I dislike the phone. No, worse than that: I hate it. Well, not quite that. What is it then? I think perhaps it is dread. I associate a phone with news, rather than with conversation, and I’m more accustomed to the telephone bearing bad news than good: a child is sick and needs collecting or there has been an incident or emergency that I must respond to.
I’m not sure at what point the telephone acquired such meaning for me. Perhaps it goes back to childhood. I’m old enough to remember residential telephones becoming available for the first time. My parents were one of the first in our neighbourhood to take delivery; a two-tone green bakelite, it stood on a half-moon glass table in the downstairs hallway. Even if my parents had permitted it (which they didn’t) there was no pleasure to be had in standing by the front door to linger on the phone. It was used to make arrangements (briskly bordering on brusquely) or for emergencies only.
Is this how I learned the art of not having a telephone conversation? Today I watch people in the street walking and chatting on their mobiles and I feel like Craig Raine’s Martian. I use mine so infrequently that a £10 top-up once lasted me a year. At home I keep a landline phone only so that I can be reached for or by the children. And yet if it rings I don’t always answer. Actually, not true: if it rings I rarely answer. If it is an emergency, I tell myself, my mobile will ring too. My daughter, knowing my habit, dials repeatedly to let me know it is her.
Dylan doesn’t like the phone either. He copes better these days but for a long time he would run at high speed, moaning and clutching his ears, when the telephone rang. ‘Te-fon, Te-fon!’ he would shout anxiously, ‘Te-fon, Te-fon!’ Nowadays if Dylan catches me on the phone (to my daughter or the couple of friends I break the rule for) he hovers next to me, arms crossed, before trying to yank the phone from my hand. This is similar to (but more forceful than) the way he points to the small white cross in a red box at the top right of my screen when he finds me at the computer.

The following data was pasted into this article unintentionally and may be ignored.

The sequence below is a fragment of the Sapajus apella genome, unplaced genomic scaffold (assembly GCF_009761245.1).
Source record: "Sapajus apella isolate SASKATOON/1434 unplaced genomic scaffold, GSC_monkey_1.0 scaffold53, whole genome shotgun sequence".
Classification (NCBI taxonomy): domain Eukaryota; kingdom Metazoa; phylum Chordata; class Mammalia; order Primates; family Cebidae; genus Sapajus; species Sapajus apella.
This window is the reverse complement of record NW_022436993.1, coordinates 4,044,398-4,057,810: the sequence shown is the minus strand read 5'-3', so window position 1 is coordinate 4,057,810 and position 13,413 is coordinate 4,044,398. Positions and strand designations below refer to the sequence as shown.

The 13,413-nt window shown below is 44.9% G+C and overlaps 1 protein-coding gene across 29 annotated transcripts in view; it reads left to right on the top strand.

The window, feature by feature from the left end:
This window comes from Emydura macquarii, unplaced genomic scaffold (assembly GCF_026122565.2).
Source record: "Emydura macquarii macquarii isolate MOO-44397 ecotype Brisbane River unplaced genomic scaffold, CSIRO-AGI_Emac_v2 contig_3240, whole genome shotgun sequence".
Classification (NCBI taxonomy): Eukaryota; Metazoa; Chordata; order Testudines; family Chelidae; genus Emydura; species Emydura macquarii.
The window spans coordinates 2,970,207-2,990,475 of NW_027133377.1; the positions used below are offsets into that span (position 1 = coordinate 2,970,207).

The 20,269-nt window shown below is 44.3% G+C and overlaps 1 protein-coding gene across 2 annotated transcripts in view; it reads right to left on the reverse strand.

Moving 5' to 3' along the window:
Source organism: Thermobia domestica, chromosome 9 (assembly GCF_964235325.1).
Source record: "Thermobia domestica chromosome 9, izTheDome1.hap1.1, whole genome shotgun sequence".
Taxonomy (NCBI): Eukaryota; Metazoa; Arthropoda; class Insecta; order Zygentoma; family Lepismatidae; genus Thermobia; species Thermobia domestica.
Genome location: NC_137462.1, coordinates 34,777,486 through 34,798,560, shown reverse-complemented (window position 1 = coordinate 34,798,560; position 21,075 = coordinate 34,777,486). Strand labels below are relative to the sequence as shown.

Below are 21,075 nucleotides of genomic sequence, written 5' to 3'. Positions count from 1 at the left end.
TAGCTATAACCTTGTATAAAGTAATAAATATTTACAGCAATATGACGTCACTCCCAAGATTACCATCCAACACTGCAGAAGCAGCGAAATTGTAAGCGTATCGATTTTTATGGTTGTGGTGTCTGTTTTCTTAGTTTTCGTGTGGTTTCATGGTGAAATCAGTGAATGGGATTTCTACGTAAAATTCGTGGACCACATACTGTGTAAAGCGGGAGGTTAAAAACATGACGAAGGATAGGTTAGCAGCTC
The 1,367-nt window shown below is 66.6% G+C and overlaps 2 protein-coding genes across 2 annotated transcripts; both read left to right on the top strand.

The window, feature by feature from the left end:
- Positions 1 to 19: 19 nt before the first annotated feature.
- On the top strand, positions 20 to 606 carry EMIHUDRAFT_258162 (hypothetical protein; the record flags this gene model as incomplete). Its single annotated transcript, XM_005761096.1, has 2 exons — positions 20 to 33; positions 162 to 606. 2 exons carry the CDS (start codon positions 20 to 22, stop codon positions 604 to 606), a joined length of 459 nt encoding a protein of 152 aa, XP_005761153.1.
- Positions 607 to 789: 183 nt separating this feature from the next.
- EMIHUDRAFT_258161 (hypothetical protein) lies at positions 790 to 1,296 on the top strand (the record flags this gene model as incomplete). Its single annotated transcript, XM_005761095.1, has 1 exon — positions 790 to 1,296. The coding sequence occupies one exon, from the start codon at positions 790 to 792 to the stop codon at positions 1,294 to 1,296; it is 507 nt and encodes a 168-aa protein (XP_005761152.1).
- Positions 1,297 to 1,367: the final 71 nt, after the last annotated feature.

So for a long time I attributed my phone phobia to living with Dylan. ‘I’m sorry’ I would say, ‘but I won’t call you as Dylan doesn’t like me to use the phone’ or ‘I probably won’t be able to answer as it will upset Dylan but you can always leave a message’. I have used these lines so often I almost believe them. But if I am honest my dread of phones predates Dylan. Only recently have I let myself off the hook; it’s OK not to like the telephone, I tell myself. I sometimes rationalise my dislike of phones as communication style. I can’t cope with the telephone, I argue, because of the lack of visual information. But this puzzles me as I’m an avid radio listener; how is it that I can make sense of spoken word on the radio but not the telephone? Perhaps it’s not the listening that is the problem for me but the speaking?
So while a telephone call may seem a small thing, for me it represents a significant challenge. Since Dylan moved into residential care, ironically, it’s a challenge I must face every day. Although I receive regular updates about Dylan by email, a telephone call is the best way of staying informed on a daily basis. When Dylan first moved into care I dreaded making the call. Some evenings I would sit staring at the phone for ages before I could bring myself to dial. I desperately wanted to know how Dylan was, and to chat with the care staff about his day, but the phone filled me with dread.
Because I could not imagine a day going by without word of Dylan I had to find a way to make the call. For me, this involved building it into my evening routine, something which made the call easier to make. In a relatively short space of time, then, I have become more comfortable with the phone. Now, I no longer assume it will bring bad news; last night in fact (thanks to the care worker who made some lovely observations about my boy) it brought joy. I have done so many things over the years that I would not have thought myself capable of, for love of Dylan. Now I can add ‘the phone call’.